Stillwater knew her own mind. Never did I see her falter or become unsure. She was peaceful within herself and she shared her sense of calm with any who looked in her eyes. She was gracious, giving, kind and all-knowing and she centred me. Stillwater was a wise yet humble dog.
I lost the light that guided me for seven years when Stillwater died last week. We had to let her go but I wanted to cling to her and beg her to stay. I loved her as much as I needed her though so I whispered goodbye instead.
I had let her go once before but she made her way back to me. She had known where she belonged.
It was pouring rain the day we met and I knelt in a puddle of mud so I rest my forehead against hers. In the silence of that moment she became Stillwater. She was the first dog to be taken out of the burning bush at Mile 26 on May 31, 2010. The man who acted as caretaker to up to one hundred dogs at the train stop just north of Cochrane was a recluse. His story and that of the dogs he collected is on this web page under the ABOUT tab. It was a heroic rescue and it brought me Stillwater.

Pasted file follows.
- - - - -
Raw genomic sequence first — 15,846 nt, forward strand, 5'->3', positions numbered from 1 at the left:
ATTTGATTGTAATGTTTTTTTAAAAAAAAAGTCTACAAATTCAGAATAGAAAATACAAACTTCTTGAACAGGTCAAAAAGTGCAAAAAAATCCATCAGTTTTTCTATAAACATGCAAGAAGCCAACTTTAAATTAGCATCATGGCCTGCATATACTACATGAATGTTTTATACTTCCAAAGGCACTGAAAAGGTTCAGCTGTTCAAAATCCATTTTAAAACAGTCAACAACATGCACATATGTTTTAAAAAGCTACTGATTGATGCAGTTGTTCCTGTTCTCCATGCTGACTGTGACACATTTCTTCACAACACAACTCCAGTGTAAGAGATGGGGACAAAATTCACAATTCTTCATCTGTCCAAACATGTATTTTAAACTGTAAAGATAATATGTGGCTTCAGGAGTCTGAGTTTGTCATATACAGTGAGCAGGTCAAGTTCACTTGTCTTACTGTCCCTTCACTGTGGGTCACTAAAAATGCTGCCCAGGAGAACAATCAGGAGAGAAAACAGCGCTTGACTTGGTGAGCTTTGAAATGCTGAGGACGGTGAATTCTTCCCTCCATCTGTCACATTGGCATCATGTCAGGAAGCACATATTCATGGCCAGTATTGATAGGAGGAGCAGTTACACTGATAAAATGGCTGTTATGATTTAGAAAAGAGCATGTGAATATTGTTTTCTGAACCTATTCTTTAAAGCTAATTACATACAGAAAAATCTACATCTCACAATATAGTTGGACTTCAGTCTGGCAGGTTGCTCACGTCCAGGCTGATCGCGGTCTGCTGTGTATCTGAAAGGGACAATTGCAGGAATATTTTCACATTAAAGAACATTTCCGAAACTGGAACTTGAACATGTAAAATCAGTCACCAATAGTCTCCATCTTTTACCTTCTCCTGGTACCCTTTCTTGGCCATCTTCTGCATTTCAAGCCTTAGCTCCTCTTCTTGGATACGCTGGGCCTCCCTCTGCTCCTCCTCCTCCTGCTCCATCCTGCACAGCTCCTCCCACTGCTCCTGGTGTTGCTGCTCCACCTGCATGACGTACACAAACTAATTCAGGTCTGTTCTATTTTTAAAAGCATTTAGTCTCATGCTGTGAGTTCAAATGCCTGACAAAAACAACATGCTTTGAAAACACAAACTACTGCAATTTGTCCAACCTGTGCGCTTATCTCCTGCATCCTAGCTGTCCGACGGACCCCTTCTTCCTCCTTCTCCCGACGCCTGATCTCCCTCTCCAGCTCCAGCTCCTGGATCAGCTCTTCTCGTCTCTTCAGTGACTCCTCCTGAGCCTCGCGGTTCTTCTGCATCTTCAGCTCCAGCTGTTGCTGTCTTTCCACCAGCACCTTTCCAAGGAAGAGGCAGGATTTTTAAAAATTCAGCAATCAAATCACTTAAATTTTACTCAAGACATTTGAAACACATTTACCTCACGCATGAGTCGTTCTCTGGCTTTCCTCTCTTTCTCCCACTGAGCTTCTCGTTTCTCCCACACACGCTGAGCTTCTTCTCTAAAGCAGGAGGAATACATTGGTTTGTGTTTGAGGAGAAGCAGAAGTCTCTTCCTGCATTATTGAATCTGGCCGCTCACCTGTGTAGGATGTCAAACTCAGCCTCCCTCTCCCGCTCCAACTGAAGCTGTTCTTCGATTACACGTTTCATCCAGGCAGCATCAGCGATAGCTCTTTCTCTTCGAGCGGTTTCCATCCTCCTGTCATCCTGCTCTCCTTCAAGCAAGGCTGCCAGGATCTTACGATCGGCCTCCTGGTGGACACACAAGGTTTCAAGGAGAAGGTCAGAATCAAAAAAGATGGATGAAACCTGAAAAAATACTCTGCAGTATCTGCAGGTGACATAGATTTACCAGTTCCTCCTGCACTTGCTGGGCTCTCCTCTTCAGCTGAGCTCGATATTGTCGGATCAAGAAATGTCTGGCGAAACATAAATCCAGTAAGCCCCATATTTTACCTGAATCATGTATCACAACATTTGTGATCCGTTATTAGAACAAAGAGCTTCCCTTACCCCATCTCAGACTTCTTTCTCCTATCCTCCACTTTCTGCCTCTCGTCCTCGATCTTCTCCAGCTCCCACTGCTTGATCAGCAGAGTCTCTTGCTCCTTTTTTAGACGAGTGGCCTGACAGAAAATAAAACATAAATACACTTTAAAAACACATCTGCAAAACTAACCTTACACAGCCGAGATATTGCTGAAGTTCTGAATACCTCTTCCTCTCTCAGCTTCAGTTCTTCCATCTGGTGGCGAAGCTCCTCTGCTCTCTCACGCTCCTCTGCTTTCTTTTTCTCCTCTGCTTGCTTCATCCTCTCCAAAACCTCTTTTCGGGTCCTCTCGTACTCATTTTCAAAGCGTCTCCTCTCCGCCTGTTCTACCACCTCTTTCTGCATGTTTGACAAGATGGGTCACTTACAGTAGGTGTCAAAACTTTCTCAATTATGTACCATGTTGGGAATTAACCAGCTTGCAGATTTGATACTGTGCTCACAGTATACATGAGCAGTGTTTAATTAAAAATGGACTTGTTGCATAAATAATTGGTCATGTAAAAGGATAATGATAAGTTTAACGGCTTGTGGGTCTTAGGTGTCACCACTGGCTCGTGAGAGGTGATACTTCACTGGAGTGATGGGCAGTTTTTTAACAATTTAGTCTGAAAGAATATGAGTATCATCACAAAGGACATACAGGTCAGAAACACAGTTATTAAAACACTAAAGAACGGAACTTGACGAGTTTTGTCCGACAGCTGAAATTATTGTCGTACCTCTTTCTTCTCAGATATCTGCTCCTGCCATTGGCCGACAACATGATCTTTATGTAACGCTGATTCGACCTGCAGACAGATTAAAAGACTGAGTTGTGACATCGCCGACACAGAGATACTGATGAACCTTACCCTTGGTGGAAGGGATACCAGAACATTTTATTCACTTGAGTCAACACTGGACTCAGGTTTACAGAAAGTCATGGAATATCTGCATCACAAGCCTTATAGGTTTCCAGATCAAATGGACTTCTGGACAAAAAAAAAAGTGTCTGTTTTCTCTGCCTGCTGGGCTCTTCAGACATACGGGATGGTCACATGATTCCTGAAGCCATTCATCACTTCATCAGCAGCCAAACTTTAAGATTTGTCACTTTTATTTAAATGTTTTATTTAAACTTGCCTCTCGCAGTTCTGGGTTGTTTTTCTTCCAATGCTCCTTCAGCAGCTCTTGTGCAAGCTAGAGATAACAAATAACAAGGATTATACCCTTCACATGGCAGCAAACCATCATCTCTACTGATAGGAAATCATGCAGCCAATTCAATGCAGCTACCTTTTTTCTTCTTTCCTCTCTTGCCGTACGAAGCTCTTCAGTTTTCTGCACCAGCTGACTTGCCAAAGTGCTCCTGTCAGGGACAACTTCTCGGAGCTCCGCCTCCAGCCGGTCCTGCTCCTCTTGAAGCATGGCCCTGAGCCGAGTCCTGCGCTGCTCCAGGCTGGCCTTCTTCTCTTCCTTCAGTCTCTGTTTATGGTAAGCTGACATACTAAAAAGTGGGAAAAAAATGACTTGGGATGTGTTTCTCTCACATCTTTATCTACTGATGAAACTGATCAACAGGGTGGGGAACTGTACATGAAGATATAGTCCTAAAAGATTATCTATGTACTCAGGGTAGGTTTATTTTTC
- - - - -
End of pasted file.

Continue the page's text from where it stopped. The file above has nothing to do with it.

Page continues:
She wasn’t originally intended for me though. Or so I thought. Everyone does their part in a rescue effort and Stillwater was moved on to a private shelter some miles from us. It was only when she became depressed that we drove to take her back. Stillwater had made her way back to where she belonged and two weeks later she delivered six pups. She hadn’t wanted to give birth on a concrete floor surrounded by thick walls and bars. Had I known she was pregnant I wouldn’t have wanted that for her either. It wouldn’t be the last time Stillwater knew best.
Stillwater was a spiritual creature. She untangled and simplified life for me. One graceful turn of her head told me all was right with the world. She watched over me the same way I am sure she watched over so many others in the bush. Pups would be safe in her care and the weaker dogs would be shielded by her. This big white bush dog was a force of nature. She was my force.
Stillwater began spending all her time outside. Even in the pouring rain she would settle herself and not move to come in. She instinctively knew what was coming. I knelt beside her and asked if it was time. She looked at me and the light was gone. Her spirit no longer shone through her eyes.
I rested my forehead against hers and in the silence of that moment, I understood. We owed her the peace she had always given us. Stillwater is gone but she taught me well and I am grateful.